It became known today that the Office of the President has introduced a draft law on corruption whistleblowers. Indeed, a separate law should be specially designed for those who report about crimes and threats to public interests.

Exposing corruption in Ukraine is no longer shameful, but has not yet become fashionable. The Anti-Corruption Court has not yet been launched, but the public has already taken steps toward exposing (or blowing the whistle on). However, as long as the citizens are not aware of their rights, the legislation is full of flaws and there is a lack of positive attitude to whistleblowers, corruption will live and multiply in silence.

What is noteworhty, the practice of working with corruption whistleblowers can be quite successful, since Ukrainians are much less likely to be afraid of that comparing to  Europeans. The Transparency International 2016 Global Corruption Barometer survey found that only 14% of our citizens were afraid to report corruption. In Europe and Central Asia, however, one in three people was afraid to report corruption.

There are various practices in the world to protect whistleblowers of corruption. Some of the best are those that allow whistleblowers not only to get a substantial budget back, but also to earn a solid financial reward. There is a broad definition of the spheres the whistleblowers work with: not only corruption, but also human rights violations, ecology, food quality, and so on. Effective safeguards against illegal dismissal, reduction, reduction of wages, “changes” in working conditions and so on as well as the protection of anonymity and labor rights are of great importance. Also, the essential part is presence of various secure channels for communication: internal, external, regulatory. Let’s look at how this legislation works in different countries.

South Korea

The South Korean law is assigned to protect and reward financially state and corporate whistleblowers who report violations related to safety, health, environment, consumer protection and fair competition.

The Civil Rights and Anti-Corruption combines the functions of the Anti-Corruption Bureau and the Ombudsman can be informed of illegal activities. It accepts statements, transmits proven facts to the appropriate agencies for investigation and sends the results back to whistleblowers. It also investigates allegations of reprisals against whistleblowers and can provide a wide range of protection services, including protection against revocation of permits, licenses and contracts. In one case, the commission even required the police to provide physical protection for the whistleblower, including patrolling the area where he lived. During the period 2002-2013 the Civil Rights and Anti-Corruption Commission received 28,246 reports of law violation. As a result, 220 cases were opened, $ 60.3 million returned to the budget, and $ 6.2 million were paid to the whistleblowers as rewards.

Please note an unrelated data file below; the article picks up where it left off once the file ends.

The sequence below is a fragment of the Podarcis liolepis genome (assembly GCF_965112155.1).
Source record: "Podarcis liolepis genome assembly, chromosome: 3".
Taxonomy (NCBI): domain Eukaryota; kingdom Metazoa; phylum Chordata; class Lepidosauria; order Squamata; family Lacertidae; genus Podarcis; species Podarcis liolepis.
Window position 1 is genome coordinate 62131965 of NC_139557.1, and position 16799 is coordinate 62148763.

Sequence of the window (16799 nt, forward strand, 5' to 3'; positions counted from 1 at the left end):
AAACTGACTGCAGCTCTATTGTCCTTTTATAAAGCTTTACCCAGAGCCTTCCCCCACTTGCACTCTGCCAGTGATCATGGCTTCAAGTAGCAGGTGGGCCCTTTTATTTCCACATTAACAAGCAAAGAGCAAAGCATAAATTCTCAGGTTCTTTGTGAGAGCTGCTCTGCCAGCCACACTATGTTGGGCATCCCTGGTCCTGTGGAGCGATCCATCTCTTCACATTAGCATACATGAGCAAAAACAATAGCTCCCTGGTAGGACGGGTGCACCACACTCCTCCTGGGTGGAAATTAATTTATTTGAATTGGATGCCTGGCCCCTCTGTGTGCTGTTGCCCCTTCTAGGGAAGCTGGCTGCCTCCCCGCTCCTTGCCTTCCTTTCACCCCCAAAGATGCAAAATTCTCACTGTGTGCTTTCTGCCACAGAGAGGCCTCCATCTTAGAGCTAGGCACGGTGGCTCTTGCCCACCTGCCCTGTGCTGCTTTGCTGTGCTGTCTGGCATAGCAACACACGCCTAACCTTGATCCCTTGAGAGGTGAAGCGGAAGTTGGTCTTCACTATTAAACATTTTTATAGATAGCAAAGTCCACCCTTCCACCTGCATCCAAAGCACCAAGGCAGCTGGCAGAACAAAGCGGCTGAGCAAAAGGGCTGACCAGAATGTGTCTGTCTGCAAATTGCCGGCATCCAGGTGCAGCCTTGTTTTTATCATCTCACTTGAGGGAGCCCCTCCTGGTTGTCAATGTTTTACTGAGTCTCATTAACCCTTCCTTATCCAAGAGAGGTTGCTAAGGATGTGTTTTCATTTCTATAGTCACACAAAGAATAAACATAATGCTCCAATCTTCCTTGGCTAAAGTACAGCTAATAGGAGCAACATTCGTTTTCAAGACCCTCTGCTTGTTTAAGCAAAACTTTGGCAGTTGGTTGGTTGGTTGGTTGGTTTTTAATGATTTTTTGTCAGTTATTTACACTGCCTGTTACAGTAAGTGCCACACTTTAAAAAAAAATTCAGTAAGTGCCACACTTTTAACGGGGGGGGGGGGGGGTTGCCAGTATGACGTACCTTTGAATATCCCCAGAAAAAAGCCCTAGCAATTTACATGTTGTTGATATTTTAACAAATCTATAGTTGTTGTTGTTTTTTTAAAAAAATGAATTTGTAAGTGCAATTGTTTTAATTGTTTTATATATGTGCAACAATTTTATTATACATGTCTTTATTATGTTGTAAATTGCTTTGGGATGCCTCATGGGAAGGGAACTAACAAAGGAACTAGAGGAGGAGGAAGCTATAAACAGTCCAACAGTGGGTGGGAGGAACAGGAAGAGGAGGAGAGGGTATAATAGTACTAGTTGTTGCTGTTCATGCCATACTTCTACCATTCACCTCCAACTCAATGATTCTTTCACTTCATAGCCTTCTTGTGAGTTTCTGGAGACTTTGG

The USA

The defamation law allows individuals to file claims on behalf of the government to return funds stolen through contract fraud. As a risk compensation, whistleblowers can be transferred between 15% and 25% of any funds and penalties withdrawn.

According to the law, since 1986, the US government has been able to receive $35 billion in fines and stolen money, and the Securities and Exchange Commission alone paid more than $14 million in 2013 to its whistleblowers “in recognition of their contribution to the success of counteracting fraud.” From 2007 to 2012 the number of convictions reported by federal police officers increased from 482 to 1148, and the number of positively solved whistleblowers’ cases increased from 50 to 223. Many public organizations in the United States provide support for the whistleblowers and fight for their legal protection.

Here are just some examples of how corruption whistleblowers prevented crime, helped the country, and made money: